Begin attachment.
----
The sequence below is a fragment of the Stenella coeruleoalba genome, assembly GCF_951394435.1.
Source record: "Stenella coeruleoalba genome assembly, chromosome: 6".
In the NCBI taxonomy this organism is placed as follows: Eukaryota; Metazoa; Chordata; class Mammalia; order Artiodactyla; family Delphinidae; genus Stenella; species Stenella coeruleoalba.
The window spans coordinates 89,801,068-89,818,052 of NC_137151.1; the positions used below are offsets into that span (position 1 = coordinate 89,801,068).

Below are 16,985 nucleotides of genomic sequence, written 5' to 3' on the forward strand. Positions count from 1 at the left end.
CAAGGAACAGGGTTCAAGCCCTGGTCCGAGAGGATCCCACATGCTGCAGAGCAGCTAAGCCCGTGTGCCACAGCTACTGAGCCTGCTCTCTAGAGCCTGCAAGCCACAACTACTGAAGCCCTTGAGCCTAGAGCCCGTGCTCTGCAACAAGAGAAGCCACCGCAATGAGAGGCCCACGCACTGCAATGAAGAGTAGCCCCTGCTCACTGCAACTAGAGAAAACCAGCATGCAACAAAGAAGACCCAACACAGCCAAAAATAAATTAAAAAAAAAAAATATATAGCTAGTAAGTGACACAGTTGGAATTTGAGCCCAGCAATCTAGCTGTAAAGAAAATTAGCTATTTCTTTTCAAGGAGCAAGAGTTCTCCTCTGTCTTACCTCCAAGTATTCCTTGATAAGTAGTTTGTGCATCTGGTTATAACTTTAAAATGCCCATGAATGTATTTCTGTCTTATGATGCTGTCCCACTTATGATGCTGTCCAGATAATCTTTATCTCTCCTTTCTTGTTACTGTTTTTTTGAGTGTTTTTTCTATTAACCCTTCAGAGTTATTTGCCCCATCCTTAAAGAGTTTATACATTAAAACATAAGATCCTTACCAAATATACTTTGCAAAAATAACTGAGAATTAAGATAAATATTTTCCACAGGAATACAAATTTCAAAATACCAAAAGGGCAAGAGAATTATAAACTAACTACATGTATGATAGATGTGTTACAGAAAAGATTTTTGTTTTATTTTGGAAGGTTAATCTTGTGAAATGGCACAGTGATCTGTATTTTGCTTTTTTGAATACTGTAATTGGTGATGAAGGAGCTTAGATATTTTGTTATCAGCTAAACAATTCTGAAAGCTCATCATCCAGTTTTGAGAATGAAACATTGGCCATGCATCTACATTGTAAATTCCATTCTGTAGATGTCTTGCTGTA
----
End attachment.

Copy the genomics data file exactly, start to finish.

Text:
The sequence below is a fragment of the Stenella coeruleoalba genome, assembly GCF_951394435.1.
Source record: "Stenella coeruleoalba genome assembly, chromosome: 6".
In the NCBI taxonomy this organism is placed as follows: Eukaryota; Metazoa; Chordata; class Mammalia; order Artiodactyla; family Delphinidae; genus Stenella; species Stenella coeruleoalba.
The window spans coordinates 89,801,068-89,818,052 of NC_137151.1; the positions used below are offsets into that span (position 1 = coordinate 89,801,068).

Below are 16,985 nucleotides of genomic sequence, written 5' to 3' on the forward strand. Positions count from 1 at the left end.
CAAGGAACAGGGTTCAAGCCCTGGTCCGAGAGGATCCCACATGCTGCAGAGCAGCTAAGCCCGTGTGCCACAGCTACTGAGCCTGCTCTCTAGAGCCTGCAAGCCACAACTACTGAAGCCCTTGAGCCTAGAGCCCGTGCTCTGCAACAAGAGAAGCCACCGCAATGAGAGGCCCACGCACTGCAATGAAGAGTAGCCCCTGCTCACTGCAACTAGAGAAAACCAGCATGCAACAAAGAAGACCCAACACAGCCAAAAATAAATTAAAAAAAAAAAATATATAGCTAGTAAGTGACACAGTTGGAATTTGAGCCCAGCAATCTAGCTGTAAAGAAAATTAGCTATTTCTTTTCAAGGAGCAAGAGTTCTCCTCTGTCTTACCTCCAAGTATTCCTTGATAAGTAGTTTGTGCATCTGGTTATAACTTTAAAATGCCCATGAATGTATTTCTGTCTTATGATGCTGTCCCACTTATGATGCTGTCCAGATAATCTTTATCTCTCCTTTCTTGTTACTGTTTTTTTGAGTGTTTTTTCTATTAACCCTTCAGAGTTATTTGCCCCATCCTTAAAGAGTTTATACATTAAAACATAAGATCCTTACCAAATATACTTTGCAAAAATAACTGAGAATTAAGATAAATATTTTCCACAGGAATACAAATTTCAAAATACCAAAAGGGCAAGAGAATTATAAACTAACTACATGTATGATAGATGTGTTACAGAAAAGATTTTTGTTTTATTTTGGAAGGTTAATCTTGTGAAATGGCACAGTGATCTGTATTTTGCTTTTTTGAATACTGTAATTGGTGATGAAGGAGCTTAGATATTTTGTTATCAGCTAAACAATTCTGAAAGCTCATCATCCAGTTTTGAGAATGAAACATTGGCCATGCATCTACATTGTAAATTCCATTCTGTAGATGTCTTGCTGTA